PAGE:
Engineering and Science Hall of Fame to Induct Three New Members

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Biannual event to be held Thursday, Nov. 5, 6 p.m., at The Engineer’s Club of Dayton. Alexander Graham Bell, inventor of telephone, leads list of inductees. Other inductees include John W. Lincoln, world leader in aircraft structural technology, and Bradford W. Parkinson, father of GPS technology.

Alexander Graham Bell

Inductees for 2015 include: Alexander Graham Bell (pictured), inventor of the telephone; John W. Lincoln, world leader in aircraft structural technology; and Bradford W. Parkinson, father of global positioning system (GPS) technology.

The Engineering and Science Hall of Fame (ESHF), an international nonprofit organization honoring persons who have made outstanding contributions to engineering and science which have improved the quality of life for humankind, will induct three new members during a ceremony on Thursday, Nov. 5, at The Engineer’s Club of Dayton, 110 East Monument Avenue.

Inductees for 2015 include: Alexander Graham Bell, inventor of the telephone; John W. Lincoln, world leader in aircraft structural technology; and Bradford W. Parkinson, father of global positioning system (GPS) technology.

Bell is best known for inventing the telephone in 1876 while residing in the Boston area. The electrical transmission of the human voice over a distance was the result of his work with human speech, telegraphy and electromagnetism. His study of how the ear worked led him to design a diaphragm moved by speech whose motion was turned into an electrical signal that moved a receiving diaphragm, producing sound waves for the listener. The success of his invention established the Bell Telephone Company and AT&T. Bell’s later inventions included kite designs and hydrofoil boats, and, with his wife, Mabel, he organized a team to bring aviation to Canada. He also established Science magazine and was the second president of the National Geographic Society.

Lincoln is recognized as the world leader in aircraft structural design and integrity, which has led to increased safety in military and commercial aircrafts. After beginning his career as a pilot for Lincoln Airlines (his father’s business), he spent the next 22 years as a structural engineer and designer at Vought Aerospace. In 1971, he brought this experience to the Aeronautical Systems Division of the United States Air Force (USAF) at Wright-Patterson Air Force Base and accumulated another 29 years of service to both military and commercial structural integrity processes. He also served as a senior technical advisor to the Federal Aviation Administration. His aircraft designs and leadership over more than 50 years have led to excellent aircraft structural safety records for the USAF and commercial aircrafts.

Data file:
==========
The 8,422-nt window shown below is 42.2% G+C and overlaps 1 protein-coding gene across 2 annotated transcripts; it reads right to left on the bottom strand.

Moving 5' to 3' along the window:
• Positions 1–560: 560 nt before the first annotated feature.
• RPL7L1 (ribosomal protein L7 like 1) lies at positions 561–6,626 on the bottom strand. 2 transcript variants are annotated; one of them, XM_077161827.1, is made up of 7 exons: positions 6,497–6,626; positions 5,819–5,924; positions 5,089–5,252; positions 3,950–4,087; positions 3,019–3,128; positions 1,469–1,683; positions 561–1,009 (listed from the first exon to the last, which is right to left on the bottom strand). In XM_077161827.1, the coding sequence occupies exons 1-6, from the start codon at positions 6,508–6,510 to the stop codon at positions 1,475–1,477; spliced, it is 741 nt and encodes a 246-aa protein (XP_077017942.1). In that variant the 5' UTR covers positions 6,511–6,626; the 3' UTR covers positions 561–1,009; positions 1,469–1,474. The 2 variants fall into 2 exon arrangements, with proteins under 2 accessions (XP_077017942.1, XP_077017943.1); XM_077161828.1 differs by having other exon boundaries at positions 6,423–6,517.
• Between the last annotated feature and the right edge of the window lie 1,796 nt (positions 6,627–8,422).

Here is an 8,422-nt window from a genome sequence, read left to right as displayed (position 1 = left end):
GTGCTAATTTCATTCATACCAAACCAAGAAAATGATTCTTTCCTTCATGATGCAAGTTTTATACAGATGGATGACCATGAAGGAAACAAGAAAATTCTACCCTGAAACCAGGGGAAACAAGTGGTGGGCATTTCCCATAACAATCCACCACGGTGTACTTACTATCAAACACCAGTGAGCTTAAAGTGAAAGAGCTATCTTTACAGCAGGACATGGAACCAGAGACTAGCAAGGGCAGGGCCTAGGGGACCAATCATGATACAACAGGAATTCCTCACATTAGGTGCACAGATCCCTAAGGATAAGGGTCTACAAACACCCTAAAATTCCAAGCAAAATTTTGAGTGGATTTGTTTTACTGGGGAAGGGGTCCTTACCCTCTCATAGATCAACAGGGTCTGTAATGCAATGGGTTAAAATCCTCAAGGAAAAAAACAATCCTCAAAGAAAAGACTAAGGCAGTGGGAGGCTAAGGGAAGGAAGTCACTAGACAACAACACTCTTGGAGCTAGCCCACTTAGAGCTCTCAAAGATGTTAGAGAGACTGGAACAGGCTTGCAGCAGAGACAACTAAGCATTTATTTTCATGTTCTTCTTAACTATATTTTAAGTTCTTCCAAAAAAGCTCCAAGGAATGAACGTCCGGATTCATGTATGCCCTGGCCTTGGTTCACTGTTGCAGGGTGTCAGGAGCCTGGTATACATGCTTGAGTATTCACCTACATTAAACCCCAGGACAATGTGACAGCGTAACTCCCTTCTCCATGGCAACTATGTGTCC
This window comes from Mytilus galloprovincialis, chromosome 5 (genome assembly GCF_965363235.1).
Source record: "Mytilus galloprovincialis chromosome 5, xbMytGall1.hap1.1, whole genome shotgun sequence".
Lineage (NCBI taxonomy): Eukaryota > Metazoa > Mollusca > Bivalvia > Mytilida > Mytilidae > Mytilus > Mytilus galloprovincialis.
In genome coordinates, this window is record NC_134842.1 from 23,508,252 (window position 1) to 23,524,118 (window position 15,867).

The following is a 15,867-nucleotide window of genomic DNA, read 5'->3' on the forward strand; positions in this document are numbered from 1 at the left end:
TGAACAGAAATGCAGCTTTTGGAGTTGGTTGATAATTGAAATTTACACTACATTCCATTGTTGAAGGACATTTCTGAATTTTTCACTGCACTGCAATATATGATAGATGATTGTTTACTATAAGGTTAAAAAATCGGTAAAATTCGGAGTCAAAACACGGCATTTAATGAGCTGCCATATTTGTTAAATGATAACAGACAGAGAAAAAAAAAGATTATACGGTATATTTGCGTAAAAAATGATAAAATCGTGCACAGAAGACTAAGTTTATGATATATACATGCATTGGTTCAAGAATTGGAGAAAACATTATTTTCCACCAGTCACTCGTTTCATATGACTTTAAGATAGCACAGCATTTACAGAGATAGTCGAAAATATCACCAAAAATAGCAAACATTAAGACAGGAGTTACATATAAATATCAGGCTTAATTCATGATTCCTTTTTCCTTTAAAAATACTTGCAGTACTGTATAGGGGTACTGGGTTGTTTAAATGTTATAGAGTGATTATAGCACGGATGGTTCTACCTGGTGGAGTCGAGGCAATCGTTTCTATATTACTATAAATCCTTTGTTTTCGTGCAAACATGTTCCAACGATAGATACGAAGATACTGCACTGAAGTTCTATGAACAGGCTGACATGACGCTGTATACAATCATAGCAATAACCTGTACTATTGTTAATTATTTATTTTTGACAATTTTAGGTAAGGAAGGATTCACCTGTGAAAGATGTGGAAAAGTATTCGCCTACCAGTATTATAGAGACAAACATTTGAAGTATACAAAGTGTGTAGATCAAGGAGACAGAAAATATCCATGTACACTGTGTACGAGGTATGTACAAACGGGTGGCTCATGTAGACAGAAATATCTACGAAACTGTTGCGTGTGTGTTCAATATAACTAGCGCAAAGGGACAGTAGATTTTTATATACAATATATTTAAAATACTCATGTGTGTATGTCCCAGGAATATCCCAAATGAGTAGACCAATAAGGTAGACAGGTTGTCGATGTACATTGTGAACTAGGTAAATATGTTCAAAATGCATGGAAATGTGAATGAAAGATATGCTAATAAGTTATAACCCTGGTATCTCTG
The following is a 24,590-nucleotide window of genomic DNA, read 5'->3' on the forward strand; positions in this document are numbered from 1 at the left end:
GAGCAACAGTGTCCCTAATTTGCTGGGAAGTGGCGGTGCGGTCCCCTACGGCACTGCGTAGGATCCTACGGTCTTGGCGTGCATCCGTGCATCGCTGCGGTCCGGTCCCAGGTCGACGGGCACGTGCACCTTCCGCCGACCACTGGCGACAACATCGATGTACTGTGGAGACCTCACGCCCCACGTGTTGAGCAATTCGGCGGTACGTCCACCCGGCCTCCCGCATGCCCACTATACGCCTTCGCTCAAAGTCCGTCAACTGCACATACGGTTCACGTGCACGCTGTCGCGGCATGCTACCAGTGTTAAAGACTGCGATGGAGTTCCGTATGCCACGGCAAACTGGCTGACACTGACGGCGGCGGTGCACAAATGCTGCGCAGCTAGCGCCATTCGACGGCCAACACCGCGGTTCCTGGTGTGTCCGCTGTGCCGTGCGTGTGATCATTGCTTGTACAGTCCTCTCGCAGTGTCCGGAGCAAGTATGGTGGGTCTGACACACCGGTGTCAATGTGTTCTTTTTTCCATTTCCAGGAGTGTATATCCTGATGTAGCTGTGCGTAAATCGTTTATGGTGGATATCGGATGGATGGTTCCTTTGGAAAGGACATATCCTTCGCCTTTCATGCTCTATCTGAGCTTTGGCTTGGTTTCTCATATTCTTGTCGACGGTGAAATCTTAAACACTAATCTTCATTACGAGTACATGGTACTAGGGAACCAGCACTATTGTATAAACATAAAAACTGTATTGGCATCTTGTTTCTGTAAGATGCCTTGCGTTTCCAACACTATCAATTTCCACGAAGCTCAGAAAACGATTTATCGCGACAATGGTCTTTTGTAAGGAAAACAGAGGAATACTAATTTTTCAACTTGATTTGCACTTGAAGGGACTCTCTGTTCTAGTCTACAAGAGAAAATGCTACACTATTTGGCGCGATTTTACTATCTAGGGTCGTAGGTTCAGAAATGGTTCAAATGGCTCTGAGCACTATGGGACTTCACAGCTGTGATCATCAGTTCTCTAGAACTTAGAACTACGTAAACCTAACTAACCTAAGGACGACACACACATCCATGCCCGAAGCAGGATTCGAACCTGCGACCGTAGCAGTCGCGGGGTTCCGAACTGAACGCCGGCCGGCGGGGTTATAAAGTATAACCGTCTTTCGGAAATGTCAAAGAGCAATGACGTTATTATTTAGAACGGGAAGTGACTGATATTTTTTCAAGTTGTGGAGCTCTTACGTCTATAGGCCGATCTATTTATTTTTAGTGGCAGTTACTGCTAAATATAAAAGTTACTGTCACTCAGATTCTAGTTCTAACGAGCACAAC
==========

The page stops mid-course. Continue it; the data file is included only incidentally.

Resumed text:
Parkinson is an engineer, inventor and colonel in the USAF. His work was instrumental in the development of modern GPS systems. After two years of active duty in the USAF, Parkinson went to MIT and earned his master’s degree in engineering in 1961. He was assigned to the Central Inertial Guidance Test Facility at Holloman Air Force Base and then went to Stanford University to earn his Ph.D. in 1966. After a tour of Vietnam, he led the USAF 621B program for satellite navigation. Within six years, the team had developed a working GPS prototype. Parkinson remains active as professor emeritus at Stanford, and he and other researchers continue to find new applications for GPS technology.

Cheryl McHenry, news anchor, WHIO-TV, will serve as master of ceremonies. The cost to attend the dinner is $60 and is open to the public. Individuals can register online by clicking here or by calling 937-228-2148.

On Friday, Nov. 6, the inductees or their representatives will speak and interact with high school students and teachers at the Engineers Club of Dayton from 10 a.m. to noon.

About Engineering and Science Hall of Fame (http://www.eshalloffame.org)
The Engineering and Science Hall of Fame is an international organization established to honor engineers and scientists who, using scientific and engineering principles, have made a significant contribution to human well-being. Its specific purposes are to: recognize outstanding engineers and scientists who have made significant contributions benefiting humanity through an individual contribution using engineering or scientific principles; foster an understanding of the impact of these contributions on the world; encourage careers in engineering and science by exposing students to outstanding scientists and engineers; and establish and maintain an archive to support the continuing education of students and their teachers.

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